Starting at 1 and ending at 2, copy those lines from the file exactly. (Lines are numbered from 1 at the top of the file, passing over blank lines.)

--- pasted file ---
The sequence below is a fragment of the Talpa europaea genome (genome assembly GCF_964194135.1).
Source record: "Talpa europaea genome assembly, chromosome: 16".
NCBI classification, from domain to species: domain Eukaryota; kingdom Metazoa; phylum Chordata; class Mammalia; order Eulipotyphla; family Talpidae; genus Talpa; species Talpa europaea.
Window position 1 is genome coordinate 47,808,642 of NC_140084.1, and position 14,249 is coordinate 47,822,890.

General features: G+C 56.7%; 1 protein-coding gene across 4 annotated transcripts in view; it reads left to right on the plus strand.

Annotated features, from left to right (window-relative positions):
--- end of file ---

The sequence below is a fragment of the Talpa europaea genome (genome assembly GCF_964194135.1).
Source record: "Talpa europaea genome assembly, chromosome: 16".